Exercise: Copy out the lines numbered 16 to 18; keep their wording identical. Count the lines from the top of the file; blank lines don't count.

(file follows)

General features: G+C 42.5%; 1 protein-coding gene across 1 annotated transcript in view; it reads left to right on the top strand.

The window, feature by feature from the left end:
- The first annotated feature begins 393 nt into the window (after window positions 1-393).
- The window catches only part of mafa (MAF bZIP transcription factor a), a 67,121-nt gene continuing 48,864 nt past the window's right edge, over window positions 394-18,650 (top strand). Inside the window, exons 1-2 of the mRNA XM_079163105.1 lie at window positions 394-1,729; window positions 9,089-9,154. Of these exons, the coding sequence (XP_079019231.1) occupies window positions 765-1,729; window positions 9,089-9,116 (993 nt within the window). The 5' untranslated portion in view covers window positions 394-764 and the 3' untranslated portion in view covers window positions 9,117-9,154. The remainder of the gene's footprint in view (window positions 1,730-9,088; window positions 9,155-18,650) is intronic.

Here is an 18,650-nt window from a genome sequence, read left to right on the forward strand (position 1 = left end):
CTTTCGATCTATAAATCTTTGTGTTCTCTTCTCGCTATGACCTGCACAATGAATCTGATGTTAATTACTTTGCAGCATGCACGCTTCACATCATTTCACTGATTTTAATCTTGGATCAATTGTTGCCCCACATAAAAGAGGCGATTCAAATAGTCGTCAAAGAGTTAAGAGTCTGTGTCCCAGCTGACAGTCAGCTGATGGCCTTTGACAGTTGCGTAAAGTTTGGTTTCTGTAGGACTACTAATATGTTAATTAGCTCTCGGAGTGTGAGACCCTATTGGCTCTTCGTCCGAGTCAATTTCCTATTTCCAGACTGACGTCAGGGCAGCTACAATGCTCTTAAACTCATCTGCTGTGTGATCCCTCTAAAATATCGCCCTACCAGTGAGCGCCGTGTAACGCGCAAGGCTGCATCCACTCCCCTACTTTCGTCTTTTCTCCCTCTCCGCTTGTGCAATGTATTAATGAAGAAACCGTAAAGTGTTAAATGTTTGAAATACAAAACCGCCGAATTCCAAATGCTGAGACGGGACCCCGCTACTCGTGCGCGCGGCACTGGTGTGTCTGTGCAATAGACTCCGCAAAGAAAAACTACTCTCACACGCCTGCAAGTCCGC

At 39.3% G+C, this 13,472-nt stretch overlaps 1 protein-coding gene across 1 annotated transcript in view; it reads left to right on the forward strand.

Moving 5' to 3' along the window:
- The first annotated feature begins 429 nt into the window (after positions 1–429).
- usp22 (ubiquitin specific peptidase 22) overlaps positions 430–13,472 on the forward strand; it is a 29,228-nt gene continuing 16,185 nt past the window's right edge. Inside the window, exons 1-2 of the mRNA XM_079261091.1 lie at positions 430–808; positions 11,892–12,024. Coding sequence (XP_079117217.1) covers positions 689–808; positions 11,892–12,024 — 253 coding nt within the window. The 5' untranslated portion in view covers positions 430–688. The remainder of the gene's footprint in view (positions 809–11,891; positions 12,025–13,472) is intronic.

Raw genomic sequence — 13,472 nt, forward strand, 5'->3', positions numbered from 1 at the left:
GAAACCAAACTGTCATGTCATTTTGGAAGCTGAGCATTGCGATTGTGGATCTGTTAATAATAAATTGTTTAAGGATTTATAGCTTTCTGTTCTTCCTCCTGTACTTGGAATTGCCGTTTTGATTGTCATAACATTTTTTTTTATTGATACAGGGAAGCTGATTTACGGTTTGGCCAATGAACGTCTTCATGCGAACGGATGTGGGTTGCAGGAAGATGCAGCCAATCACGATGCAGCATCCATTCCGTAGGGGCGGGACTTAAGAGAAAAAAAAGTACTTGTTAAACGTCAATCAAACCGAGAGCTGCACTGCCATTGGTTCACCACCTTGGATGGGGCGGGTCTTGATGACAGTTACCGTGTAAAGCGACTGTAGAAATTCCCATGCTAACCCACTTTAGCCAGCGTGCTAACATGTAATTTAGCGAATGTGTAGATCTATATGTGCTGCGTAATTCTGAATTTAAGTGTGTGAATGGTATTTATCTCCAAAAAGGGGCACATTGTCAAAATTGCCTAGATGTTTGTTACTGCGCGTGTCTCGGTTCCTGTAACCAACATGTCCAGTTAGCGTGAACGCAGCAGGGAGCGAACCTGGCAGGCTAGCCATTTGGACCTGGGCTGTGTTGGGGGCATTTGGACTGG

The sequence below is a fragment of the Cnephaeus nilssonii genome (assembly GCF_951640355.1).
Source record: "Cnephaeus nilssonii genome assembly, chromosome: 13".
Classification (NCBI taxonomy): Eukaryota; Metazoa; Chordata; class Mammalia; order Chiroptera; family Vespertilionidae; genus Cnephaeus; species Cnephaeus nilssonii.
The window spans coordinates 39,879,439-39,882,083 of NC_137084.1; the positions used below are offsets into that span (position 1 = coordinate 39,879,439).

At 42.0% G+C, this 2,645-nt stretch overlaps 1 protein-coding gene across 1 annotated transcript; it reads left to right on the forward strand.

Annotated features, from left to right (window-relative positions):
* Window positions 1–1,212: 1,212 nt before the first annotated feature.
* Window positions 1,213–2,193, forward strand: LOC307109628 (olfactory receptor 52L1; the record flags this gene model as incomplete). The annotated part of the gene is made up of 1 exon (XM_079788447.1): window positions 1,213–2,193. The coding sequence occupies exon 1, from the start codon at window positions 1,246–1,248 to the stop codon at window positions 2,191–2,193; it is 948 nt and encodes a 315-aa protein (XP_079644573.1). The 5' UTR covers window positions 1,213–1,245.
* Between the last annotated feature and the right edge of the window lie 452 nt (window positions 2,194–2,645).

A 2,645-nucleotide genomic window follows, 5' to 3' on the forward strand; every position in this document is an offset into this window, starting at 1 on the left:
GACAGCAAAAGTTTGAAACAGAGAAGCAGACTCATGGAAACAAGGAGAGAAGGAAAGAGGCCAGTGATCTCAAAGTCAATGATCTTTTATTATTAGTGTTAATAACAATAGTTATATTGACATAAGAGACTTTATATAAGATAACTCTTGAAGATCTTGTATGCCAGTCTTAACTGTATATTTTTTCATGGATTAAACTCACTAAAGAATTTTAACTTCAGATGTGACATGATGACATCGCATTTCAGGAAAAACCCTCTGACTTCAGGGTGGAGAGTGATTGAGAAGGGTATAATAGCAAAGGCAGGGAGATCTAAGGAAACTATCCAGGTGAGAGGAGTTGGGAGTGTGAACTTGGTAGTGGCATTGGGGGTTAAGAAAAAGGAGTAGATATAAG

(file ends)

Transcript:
The window spans coordinates 39,879,439-39,882,083 of NC_137084.1; the positions used below are offsets into that span (position 1 = coordinate 39,879,439).

At 42.0% G+C, this 2,645-nt stretch overlaps 1 protein-coding gene across 1 annotated transcript; it reads left to right on the forward strand.

Annotated features, from left to right (window-relative positions):